Thursday, June 27, 2013
National Law Journal: Ex-Director Accuses Berkeley Social Justice Center of Bias:
The former director of a social justice center at the University of California, Berkeley School of Law has sued her ex-boss, claiming that she was unjustly fired amid an undercurrent of racial tension at the center and the law school.
Wilda White [right], who is black, had served as the executive director of the law school’s Thelton E. Henderson Center for Social Justice from 2008 until April, when she was told that her $123,000 contract would not be renewed because of her poor working relationship with her supervisor Mary Louis Frampton [left], who is white.
White, who was not tenured, sued Frampton on June 13 in California state court, claiming intentional infliction of emotional distress and deceit.
White’s complaint includes numerous allegations of deception by Frampton plus claims regarding racial conflict among the law school’s student body and within the center, founded to foster research into race, sex and poverty.
According to the complaint, “defendant Frampton did not find [White] sufficiently appreciative of Frampton’s self-perception as a ‘White Savior’ of ‘people of color,’ in general and ‘men of color’ in particular.”
Frampton did not respond to calls for comment. Law school spokeswoman Susan Gluss said the lawsuit concerned a confidential personnel matter that she could not discuss publicly.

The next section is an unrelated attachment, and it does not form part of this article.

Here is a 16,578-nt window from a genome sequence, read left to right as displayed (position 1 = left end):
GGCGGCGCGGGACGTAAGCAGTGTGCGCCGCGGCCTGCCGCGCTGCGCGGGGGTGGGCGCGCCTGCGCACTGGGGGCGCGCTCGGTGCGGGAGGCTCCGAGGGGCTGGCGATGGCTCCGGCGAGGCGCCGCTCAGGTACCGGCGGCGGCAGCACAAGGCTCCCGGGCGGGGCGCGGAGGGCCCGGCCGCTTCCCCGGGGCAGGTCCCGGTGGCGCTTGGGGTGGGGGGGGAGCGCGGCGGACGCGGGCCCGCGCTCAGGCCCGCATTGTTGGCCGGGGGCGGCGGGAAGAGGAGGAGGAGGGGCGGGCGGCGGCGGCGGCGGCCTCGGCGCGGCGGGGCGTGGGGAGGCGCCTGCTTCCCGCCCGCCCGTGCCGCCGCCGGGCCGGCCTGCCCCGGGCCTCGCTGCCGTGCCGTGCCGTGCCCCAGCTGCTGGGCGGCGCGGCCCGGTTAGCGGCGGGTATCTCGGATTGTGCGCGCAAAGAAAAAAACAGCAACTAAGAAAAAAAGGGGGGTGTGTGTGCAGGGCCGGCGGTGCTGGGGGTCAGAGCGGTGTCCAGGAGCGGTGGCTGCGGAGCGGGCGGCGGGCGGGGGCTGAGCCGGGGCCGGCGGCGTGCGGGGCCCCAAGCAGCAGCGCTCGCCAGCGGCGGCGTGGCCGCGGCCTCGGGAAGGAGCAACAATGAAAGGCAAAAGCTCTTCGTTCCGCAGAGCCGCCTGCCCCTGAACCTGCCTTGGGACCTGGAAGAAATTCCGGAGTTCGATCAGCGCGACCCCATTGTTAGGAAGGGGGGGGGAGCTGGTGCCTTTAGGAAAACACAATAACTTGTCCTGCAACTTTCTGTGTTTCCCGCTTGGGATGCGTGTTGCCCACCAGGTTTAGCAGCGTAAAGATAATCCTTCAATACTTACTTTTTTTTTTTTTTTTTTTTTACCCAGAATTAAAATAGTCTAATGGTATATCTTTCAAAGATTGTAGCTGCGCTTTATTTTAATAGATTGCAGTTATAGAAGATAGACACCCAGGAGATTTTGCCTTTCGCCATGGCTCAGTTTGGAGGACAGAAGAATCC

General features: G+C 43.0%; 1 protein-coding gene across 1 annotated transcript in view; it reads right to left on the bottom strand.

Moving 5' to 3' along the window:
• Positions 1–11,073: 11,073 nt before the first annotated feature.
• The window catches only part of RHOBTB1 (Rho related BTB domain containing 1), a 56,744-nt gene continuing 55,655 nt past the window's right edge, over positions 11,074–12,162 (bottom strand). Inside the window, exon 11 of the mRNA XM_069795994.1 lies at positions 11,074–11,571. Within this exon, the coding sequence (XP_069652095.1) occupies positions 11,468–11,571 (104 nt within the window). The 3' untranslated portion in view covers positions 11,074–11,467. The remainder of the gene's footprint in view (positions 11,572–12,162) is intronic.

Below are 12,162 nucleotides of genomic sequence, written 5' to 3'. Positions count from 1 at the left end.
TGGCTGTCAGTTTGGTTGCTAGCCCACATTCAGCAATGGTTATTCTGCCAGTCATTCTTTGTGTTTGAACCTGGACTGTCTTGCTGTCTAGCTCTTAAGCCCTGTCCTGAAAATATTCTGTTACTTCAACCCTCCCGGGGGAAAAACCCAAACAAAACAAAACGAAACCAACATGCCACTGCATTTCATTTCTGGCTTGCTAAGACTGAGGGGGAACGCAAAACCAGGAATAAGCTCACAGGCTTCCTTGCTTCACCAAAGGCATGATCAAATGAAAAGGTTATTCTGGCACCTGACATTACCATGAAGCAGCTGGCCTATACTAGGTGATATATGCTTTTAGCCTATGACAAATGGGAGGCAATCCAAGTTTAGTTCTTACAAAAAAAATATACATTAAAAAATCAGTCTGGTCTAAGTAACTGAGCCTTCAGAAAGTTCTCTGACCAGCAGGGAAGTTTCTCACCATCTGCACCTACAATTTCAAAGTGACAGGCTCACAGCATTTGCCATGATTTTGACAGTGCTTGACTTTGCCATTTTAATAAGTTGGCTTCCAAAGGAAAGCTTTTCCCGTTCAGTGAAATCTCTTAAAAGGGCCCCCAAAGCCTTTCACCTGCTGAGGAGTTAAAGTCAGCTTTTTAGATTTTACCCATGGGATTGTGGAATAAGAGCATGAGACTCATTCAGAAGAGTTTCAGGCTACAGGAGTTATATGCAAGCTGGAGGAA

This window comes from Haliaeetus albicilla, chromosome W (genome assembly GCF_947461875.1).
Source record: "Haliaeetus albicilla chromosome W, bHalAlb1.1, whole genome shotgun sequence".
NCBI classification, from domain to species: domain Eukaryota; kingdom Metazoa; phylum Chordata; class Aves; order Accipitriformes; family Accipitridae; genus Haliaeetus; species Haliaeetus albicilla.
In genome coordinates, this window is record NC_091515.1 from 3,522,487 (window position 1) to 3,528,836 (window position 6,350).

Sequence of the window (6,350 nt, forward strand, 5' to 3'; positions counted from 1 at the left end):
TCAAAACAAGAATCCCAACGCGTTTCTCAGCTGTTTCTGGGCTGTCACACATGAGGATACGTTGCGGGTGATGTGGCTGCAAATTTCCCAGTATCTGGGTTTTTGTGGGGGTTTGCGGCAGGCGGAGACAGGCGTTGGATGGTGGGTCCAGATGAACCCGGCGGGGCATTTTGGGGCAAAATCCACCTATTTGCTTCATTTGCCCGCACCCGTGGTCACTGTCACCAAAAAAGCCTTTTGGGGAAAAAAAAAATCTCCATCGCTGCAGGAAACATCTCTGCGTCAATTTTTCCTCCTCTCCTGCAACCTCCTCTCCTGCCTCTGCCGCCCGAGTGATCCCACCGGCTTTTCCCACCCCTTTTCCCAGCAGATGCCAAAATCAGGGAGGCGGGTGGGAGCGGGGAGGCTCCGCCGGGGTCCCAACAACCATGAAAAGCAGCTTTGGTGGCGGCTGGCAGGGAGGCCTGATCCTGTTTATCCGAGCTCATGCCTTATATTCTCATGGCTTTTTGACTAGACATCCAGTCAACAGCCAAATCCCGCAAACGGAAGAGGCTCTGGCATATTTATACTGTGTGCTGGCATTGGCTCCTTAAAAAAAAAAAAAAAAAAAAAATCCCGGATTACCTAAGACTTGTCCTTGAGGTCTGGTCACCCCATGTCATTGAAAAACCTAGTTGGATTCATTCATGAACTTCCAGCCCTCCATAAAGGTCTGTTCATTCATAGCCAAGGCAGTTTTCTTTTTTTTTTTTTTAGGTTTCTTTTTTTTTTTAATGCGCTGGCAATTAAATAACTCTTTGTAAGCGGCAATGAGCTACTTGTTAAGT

Dean Christopher Edley Jr., however, called White a “disgruntled employee” who has misrepresented the climate on campus. “Any suggestion that Berkeley Law is not welcoming to minority students is preposterous at best, as students and alumni will readily confirm,” he said. ...
White also said that Frampton falsely declared in her 2011 performance review that many faculty members found White unapproachable and brusque. She began speaking openly about her disagreements with Frampton, including during public remarks during a gala hosted by Berkeley Law’s Students of African Descent in April, openly discouraging prospective minority students from attending Berkeley, according to the complaint. She later conceded to an administrator that her remarks were a mistake and that she needed to take some time off, the complaint says.